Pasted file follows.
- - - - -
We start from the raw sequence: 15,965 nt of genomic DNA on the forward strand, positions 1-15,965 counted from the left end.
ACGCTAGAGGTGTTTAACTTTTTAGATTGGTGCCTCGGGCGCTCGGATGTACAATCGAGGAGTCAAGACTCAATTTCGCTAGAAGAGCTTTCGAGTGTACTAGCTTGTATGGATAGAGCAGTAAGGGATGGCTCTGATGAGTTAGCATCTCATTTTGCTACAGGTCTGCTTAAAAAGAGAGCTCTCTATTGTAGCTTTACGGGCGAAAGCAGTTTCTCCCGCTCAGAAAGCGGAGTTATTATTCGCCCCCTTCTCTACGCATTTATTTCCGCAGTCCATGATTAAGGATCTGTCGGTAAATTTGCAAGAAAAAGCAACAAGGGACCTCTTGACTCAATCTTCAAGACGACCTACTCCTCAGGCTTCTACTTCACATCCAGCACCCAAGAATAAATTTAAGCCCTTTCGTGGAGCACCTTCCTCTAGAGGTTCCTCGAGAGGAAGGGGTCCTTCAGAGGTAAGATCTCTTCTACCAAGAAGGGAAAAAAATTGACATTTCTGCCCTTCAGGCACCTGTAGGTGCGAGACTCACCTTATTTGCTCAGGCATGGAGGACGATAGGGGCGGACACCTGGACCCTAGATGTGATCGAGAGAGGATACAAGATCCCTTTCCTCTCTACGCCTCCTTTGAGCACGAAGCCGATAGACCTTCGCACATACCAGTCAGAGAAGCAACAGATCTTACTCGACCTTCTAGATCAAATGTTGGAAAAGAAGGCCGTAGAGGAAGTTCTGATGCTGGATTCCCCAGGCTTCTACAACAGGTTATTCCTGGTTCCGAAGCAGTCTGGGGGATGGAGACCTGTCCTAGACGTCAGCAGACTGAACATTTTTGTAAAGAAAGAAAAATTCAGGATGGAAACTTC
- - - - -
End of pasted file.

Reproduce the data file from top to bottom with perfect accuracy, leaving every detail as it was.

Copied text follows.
We start from the raw sequence: 15,965 nt of genomic DNA on the forward strand, positions 1-15,965 counted from the left end.
ACGCTAGAGGTGTTTAACTTTTTAGATTGGTGCCTCGGGCGCTCGGATGTACAATCGAGGAGTCAAGACTCAATTTCGCTAGAAGAGCTTTCGAGTGTACTAGCTTGTATGGATAGAGCAGTAAGGGATGGCTCTGATGAGTTAGCATCTCATTTTGCTACAGGTCTGCTTAAAAAGAGAGCTCTCTATTGTAGCTTTACGGGCGAAAGCAGTTTCTCCCGCTCAGAAAGCGGAGTTATTATTCGCCCCCTTCTCTACGCATTTATTTCCGCAGTCCATGATTAAGGATCTGTCGGTAAATTTGCAAGAAAAAGCAACAAGGGACCTCTTGACTCAATCTTCAAGACGACCTACTCCTCAGGCTTCTACTTCACATCCAGCACCCAAGAATAAATTTAAGCCCTTTCGTGGAGCACCTTCCTCTAGAGGTTCCTCGAGAGGAAGGGGTCCTTCAGAGGTAAGATCTCTTCTACCAAGAAGGGAAAAAAATTGACATTTCTGCCCTTCAGGCACCTGTAGGTGCGAGACTCACCTTATTTGCTCAGGCATGGAGGACGATAGGGGCGGACACCTGGACCCTAGATGTGATCGAGAGAGGATACAAGATCCCTTTCCTCTCTACGCCTCCTTTGAGCACGAAGCCGATAGACCTTCGCACATACCAGTCAGAGAAGCAACAGATCTTACTCGACCTTCTAGATCAAATGTTGGAAAAGAAGGCCGTAGAGGAAGTTCTGATGCTGGATTCCCCAGGCTTCTACAACAGGTTATTCCTGGTTCCGAAGCAGTCTGGGGGATGGAGACCTGTCCTAGACGTCAGCAGACTGAACATTTTTGTAAAGAAAGAAAAATTCAGGATGGAAACTTC